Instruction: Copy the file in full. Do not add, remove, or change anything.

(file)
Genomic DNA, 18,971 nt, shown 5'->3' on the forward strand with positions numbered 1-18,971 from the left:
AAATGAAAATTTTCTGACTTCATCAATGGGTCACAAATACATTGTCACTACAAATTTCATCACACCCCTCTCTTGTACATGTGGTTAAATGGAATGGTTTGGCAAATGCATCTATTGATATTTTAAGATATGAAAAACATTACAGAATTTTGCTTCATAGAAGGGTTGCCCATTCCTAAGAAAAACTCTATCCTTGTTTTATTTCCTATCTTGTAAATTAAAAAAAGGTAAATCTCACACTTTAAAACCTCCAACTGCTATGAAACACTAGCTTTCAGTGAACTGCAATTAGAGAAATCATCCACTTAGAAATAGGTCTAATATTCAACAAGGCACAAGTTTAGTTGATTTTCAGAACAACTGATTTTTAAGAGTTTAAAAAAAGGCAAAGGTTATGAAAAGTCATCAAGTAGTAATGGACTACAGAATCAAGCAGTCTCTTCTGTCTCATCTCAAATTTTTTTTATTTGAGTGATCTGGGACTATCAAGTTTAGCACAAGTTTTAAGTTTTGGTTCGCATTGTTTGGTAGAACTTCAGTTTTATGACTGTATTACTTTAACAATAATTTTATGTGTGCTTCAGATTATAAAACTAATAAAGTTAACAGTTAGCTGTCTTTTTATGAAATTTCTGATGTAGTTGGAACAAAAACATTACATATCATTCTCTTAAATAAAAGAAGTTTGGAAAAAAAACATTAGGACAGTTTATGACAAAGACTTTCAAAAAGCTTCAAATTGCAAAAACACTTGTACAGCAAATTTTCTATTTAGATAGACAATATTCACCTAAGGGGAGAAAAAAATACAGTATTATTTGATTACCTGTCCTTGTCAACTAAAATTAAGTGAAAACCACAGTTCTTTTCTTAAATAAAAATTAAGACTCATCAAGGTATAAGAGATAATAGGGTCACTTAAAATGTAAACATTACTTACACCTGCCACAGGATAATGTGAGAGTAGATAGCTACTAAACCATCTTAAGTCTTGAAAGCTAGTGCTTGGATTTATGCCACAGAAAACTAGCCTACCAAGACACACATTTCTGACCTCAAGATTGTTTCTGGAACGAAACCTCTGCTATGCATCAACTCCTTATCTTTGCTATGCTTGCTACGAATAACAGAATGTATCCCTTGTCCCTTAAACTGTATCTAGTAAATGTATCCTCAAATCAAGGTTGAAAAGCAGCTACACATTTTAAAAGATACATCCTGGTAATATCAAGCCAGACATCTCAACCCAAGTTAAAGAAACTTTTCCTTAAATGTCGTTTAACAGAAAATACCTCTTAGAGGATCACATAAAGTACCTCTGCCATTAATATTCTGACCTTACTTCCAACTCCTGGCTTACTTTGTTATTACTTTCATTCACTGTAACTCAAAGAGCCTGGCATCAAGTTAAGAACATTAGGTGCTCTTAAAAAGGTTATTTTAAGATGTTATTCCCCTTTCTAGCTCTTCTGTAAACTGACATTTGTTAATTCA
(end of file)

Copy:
Genomic DNA, 18,971 nt, shown 5'->3' on the forward strand with positions numbered 1-18,971 from the left:
AAATGAAAATTTTCTGACTTCATCAATGGGTCACAAATACATTGTCACTACAAATTTCATCACACCCCTCTCTTGTACATGTGGTTAAATGGAATGGTTTGGCAAATGCATCTATTGATATTTTAAGATATGAAAAACATTACAGAATTTTGCTTCATAGAAGGGTTGCCCATTCCTAAGAAAAACTCTATCCTTGTTTTATTTCCTATCTTGTAAATTAAAAAAAGGTAAATCTCACACTTTAAAACCTCCAACTGCTATGAAACACTAGCTTTCAGTGAACTGCAATTAGAGAAATCATCCACTTAGAAATAGGTCTAATATTCAACAAGGCACAAGTTTAGTTGATTTTCAGAACAACTGATTTTTAAGAGTTTAAAAAAAGGCAAAGGTTATGAAAAGTCATCAAGTAGTAATGGACTACAGAATCAAGCAGTCTCTTCTGTCTCATCTCAAATTTTTTTTATTTGAGTGATCTGGGACTATCAAGTTTAGCACAAGTTTTAAGTTTTGGTTCGCATTGTTTGGTAGAACTTCAGTTTTATGACTGTATTACTTTAACAATAATTTTATGTGTGCTTCAGATTATAAAACTAATAAAGTTAACAGTTAGCTGTCTTTTTATGAAATTTCTGATGTAGTTGGAACAAAAACATTACATATCATTCTCTTAAATAAAAGAAGTTTGGAAAAAAAACATTAGGACAGTTTATGACAAAGACTTTCAAAAAGCTTCAAATTGCAAAAACACTTGTACAGCAAATTTTCTATTTAGATAGACAATATTCACCTAAGGGGAGAAAAAAATACAGTATTATTTGATTACCTGTCCTTGTCAACTAAAATTAAGTGAAAACCACAGTTCTTTTCTTAAATAAAAATTAAGACTCATCAAGGTATAAGAGATAATAGGGTCACTTAAAATGTAAACATTACTTACACCTGCCACAGGATAATGTGAGAGTAGATAGCTACTAAACCATCTTAAGTCTTGAAAGCTAGTGCTTGGATTTATGCCACAGAAAACTAGCCTACCAAGACACACATTTCTGACCTCAAGATTGTTTCTGGAACGAAACCTCTGCTATGCATCAACTCCTTATCTTTGCTATGCTTGCTACGAATAACAGAATGTATCCCTTGTCCCTTAAACTGTATCTAGTAAATGTATCCTCAAATCAAGGTTGAAAAGCAGCTACACATTTTAAAAGATACATCCTGGTAATATCAAGCCAGACATCTCAACCCAAGTTAAAGAAACTTTTCCTTAAATGTCGTTTAACAGAAAATACCTCTTAGAGGATCACATAAAGTACCTCTGCCATTAATATTCTGACCTTACTTCCAACTCCTGGCTTACTTTGTTATTACTTTCATTCACTGTAACTCAAAGAGCCTGGCATCAAGTTAAGAACATTAGGTGCTCTTAAAAAGGTTATTTTAAGATGTTATTCCCCTTTCTAGCTCTTCTGTAAACTGACATTTGTTAATTCA